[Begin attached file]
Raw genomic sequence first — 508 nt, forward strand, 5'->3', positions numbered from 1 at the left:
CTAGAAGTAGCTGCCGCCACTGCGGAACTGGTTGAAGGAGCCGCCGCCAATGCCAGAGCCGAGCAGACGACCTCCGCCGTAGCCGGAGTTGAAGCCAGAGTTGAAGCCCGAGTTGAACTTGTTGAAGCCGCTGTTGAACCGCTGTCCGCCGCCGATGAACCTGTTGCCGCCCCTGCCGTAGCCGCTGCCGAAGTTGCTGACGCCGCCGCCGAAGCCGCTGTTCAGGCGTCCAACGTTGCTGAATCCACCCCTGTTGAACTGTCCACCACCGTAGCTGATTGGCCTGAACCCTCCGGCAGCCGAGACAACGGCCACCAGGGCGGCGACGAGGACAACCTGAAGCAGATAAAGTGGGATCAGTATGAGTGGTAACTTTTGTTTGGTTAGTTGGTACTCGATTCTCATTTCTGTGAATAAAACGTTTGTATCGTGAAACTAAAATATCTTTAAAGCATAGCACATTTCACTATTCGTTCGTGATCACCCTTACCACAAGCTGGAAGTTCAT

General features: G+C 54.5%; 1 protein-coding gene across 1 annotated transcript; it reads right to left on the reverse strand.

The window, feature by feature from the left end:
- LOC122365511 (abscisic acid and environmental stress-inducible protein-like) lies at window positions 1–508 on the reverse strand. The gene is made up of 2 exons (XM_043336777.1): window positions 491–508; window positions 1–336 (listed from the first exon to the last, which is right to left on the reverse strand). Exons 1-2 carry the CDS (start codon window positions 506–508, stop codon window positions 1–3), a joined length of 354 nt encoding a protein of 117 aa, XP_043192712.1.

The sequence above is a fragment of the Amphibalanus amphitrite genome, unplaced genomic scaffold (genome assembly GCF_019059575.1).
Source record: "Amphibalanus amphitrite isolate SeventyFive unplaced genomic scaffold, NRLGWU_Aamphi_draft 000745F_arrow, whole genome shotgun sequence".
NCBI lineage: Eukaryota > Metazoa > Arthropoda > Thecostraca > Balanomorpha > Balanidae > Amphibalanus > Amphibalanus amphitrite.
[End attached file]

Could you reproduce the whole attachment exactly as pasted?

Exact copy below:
Raw genomic sequence first — 508 nt, forward strand, 5'->3', positions numbered from 1 at the left:
CTAGAAGTAGCTGCCGCCACTGCGGAACTGGTTGAAGGAGCCGCCGCCAATGCCAGAGCCGAGCAGACGACCTCCGCCGTAGCCGGAGTTGAAGCCAGAGTTGAAGCCCGAGTTGAACTTGTTGAAGCCGCTGTTGAACCGCTGTCCGCCGCCGATGAACCTGTTGCCGCCCCTGCCGTAGCCGCTGCCGAAGTTGCTGACGCCGCCGCCGAAGCCGCTGTTCAGGCGTCCAACGTTGCTGAATCCACCCCTGTTGAACTGTCCACCACCGTAGCTGATTGGCCTGAACCCTCCGGCAGCCGAGACAACGGCCACCAGGGCGGCGACGAGGACAACCTGAAGCAGATAAAGTGGGATCAGTATGAGTGGTAACTTTTGTTTGGTTAGTTGGTACTCGATTCTCATTTCTGTGAATAAAACGTTTGTATCGTGAAACTAAAATATCTTTAAAGCATAGCACATTTCACTATTCGTTCGTGATCACCCTTACCACAAGCTGGAAGTTCAT

General features: G+C 54.5%; 1 protein-coding gene across 1 annotated transcript; it reads right to left on the reverse strand.

The window, feature by feature from the left end:
- LOC122365511 (abscisic acid and environmental stress-inducible protein-like) lies at window positions 1–508 on the reverse strand. The gene is made up of 2 exons (XM_043336777.1): window positions 491–508; window positions 1–336 (listed from the first exon to the last, which is right to left on the reverse strand). Exons 1-2 carry the CDS (start codon window positions 506–508, stop codon window positions 1–3), a joined length of 354 nt encoding a protein of 117 aa, XP_043192712.1.

The sequence above is a fragment of the Amphibalanus amphitrite genome, unplaced genomic scaffold (genome assembly GCF_019059575.1).
Source record: "Amphibalanus amphitrite isolate SeventyFive unplaced genomic scaffold, NRLGWU_Aamphi_draft 000745F_arrow, whole genome shotgun sequence".
NCBI lineage: Eukaryota > Metazoa > Arthropoda > Thecostraca > Balanomorpha > Balanidae > Amphibalanus > Amphibalanus amphitrite.